In a memo dated 12 days after Broward Sheriff's Detective Todd Fatta was shot to death serving a search warrant, a BSO sergeant recommended that a SWAT team be used to serve "high risk warrants" in the agency.
The memo, released to The Herald Thursday night, addresses an issue raised almost immediately after Fatta was shot by a known weapons enthusiast who had threatened to "hunt down" cops: Should a SWAT team have gone into the home of suspect Kenneth Wilk?
While it doesn't mention Fatta or the fatal shooting by name, the memo, from Sgt. William J. Pennypacker addressed to Sheriff Ken Jenne, recommends that using SWAT for high-profile arrest warrants in the future was reasonable and feasible.
BSO faced tough questions following Fatta's August death for not calling in SWAT teams. Deputies and other law enforcement officials questioned why the BSO or Fort Lauderdale SWAT teams - units highly trained for volatile situations and outfitted with superior gear - weren't called in when members of a task force that tracks Internet pedophiles used a battering ram to enter the Fort Lauderdale home of the alleged shooter, pornography suspect Wilk.
Following the shooting, Jenne responded to criticisms saying "We cannot call out the SWAT team every time we do this."
"We do 10,000 attempts at warrants, probably 20,000 warrants, some more dangerous than this, every time, " Jenne said after the Aug. 19 shooting, addressing concerns about the protective gear Fatta was wearing and the decision not to call in the SWAT team.
In Pennypacker's memo, he said, "We have to plan for the unexpected, and we have to assume anyone that we are serving a warrant on that owns a gun will try to use it on us as we attempt to take his freedom away from him."
"Training for anything less would make us complacent and opens us up to future problems. It is feasible to have SWAT serve the 200 or so narcotics warrants and high profile arrest warrants throughout the agency to reduce our agency and personal liability, " wrote Pennypacker, a BSO firearms training instructor.
Fatta and Sgt. Angelo Cedeño were members of a BSO special entry team, not a SWAT team. Fatta's Kevlar vest was unable to stop the rifle bullet that officials say was fired by Wilk.
Fatta and Cedeño had received 40 hours of training, plus additional training every few months on weapons and entry techniques, officials said. The memo points out that the SWAT team members train 28 times a year for a total of 224 hours every year.
"Our SWAT team members are already fully equipped and all members pass a minimum set of standards and can operate at a high proficiency level, for a substantial period of time, " it says. "Department detectives not on SWAT do not have to pass stringent requirements and do not all operate on the same level. Most detectives did not get into their respective units to participate in forced entries, although every SWAT member signed on for just that."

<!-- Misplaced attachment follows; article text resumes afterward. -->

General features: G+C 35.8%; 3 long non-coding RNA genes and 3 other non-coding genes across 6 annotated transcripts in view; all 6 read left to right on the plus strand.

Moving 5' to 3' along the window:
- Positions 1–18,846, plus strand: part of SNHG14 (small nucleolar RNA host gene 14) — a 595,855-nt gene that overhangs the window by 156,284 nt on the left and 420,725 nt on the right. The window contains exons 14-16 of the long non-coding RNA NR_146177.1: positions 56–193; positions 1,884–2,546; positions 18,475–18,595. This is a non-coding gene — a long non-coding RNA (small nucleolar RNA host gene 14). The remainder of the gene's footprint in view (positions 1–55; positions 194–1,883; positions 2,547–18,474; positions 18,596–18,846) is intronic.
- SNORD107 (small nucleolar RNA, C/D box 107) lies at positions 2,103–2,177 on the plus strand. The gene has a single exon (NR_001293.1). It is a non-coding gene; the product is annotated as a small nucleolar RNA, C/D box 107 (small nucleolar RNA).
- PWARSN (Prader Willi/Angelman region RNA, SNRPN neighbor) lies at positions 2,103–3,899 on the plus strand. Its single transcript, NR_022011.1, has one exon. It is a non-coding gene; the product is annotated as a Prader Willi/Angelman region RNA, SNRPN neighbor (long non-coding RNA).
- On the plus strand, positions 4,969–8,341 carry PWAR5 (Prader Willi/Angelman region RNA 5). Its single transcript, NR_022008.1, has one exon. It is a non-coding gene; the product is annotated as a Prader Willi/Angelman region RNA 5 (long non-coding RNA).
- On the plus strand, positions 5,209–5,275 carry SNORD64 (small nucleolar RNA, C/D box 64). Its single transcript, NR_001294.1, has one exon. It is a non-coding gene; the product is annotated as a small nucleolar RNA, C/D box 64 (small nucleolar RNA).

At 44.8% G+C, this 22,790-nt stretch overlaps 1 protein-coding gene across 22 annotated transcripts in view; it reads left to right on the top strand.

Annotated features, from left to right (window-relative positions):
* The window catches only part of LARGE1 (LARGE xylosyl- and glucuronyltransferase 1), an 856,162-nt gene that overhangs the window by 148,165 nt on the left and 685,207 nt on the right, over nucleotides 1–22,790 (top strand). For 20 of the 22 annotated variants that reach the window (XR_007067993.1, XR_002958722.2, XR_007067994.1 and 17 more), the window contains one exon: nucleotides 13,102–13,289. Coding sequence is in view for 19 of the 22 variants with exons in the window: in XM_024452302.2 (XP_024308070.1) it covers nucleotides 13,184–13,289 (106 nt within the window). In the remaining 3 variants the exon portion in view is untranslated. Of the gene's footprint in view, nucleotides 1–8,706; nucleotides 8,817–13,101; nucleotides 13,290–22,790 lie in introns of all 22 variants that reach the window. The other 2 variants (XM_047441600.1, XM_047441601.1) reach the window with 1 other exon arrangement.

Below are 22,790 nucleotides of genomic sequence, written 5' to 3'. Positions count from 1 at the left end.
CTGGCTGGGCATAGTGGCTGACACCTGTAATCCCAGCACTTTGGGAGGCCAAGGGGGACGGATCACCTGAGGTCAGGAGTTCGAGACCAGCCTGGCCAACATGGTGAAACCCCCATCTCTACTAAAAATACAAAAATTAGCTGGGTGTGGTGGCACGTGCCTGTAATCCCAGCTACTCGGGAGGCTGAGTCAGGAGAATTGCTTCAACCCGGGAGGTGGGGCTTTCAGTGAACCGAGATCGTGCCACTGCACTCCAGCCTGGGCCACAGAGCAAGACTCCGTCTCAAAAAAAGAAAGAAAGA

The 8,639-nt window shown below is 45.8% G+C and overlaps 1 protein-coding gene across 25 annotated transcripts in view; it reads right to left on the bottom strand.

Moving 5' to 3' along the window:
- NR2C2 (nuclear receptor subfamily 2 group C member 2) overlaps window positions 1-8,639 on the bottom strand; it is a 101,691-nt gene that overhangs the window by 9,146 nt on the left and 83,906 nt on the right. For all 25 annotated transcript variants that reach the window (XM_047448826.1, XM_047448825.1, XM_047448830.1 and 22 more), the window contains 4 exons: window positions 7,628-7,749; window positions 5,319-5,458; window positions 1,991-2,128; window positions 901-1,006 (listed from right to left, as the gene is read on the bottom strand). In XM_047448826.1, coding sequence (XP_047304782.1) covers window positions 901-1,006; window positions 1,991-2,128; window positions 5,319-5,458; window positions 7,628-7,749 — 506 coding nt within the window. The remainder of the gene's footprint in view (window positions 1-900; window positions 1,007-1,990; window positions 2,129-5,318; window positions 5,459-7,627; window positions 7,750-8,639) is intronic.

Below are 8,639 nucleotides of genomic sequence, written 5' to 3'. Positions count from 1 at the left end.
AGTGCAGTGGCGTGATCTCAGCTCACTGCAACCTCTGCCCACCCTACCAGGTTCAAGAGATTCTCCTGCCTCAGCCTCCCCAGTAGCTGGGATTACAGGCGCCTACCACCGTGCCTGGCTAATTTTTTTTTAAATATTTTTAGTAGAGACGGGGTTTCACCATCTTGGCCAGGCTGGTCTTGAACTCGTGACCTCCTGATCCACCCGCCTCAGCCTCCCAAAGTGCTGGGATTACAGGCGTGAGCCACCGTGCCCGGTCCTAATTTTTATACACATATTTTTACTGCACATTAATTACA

The memo continues: "A reasonable solution to this dilemma would be to have SWAT serve the narcotics warrants and all other high risk warrants in the agency."
Also included in the memo are considerations for new equipment that would be recommended for units that make forced entries like the one that Fatta and Cedeño were in.
The equipment includes vest carriers that can be worn on top of a uniform or concealed vest to "add rifle grade protection." An estimated price for each vest carrier and ceramic plate would be about $700, the memo says. It also talks about ballistic helmets that protect against high velocity handgun ammunition and cost about $240 each as well as .223 caliber rifles that would cost $650 to $800 each.
Fatta, 33, who was struck near the heart, was pronounced dead at North Broward Medical Center.
Cede o, 36, was shot in the hand and shoulder. Surgeons amputated his left middle finger.
Wilk, 42, who lived at the Fort Lauderdale home with another man, Kelly Ray Jones, 39, had once been charged with threatening a police officer over the Internet. Police knew Wilk had a concealed weapons permit and owned a number of high-powered weapons.
Fort Lauderdale police officers were so queasy about the people in the sprawling home in the city's Coral Highlands neighborhood that they had red-flagged the house in their computers. The SWAT team had drawn up a plan detailing the layout just in case a siege ever took place. Jones, a registered sex offender, was in the St. Lucie County Jail on federal child pornography charges.
Task force members arrested Jones on July 15 on charges of using the Internet to send illicit images of children to an undercover detective. BSO officials said an undercover St. Lucie County Sheriff's deputy who received the photos was the same investigator who arrested Jones in March 2001 on six counts of child pornography.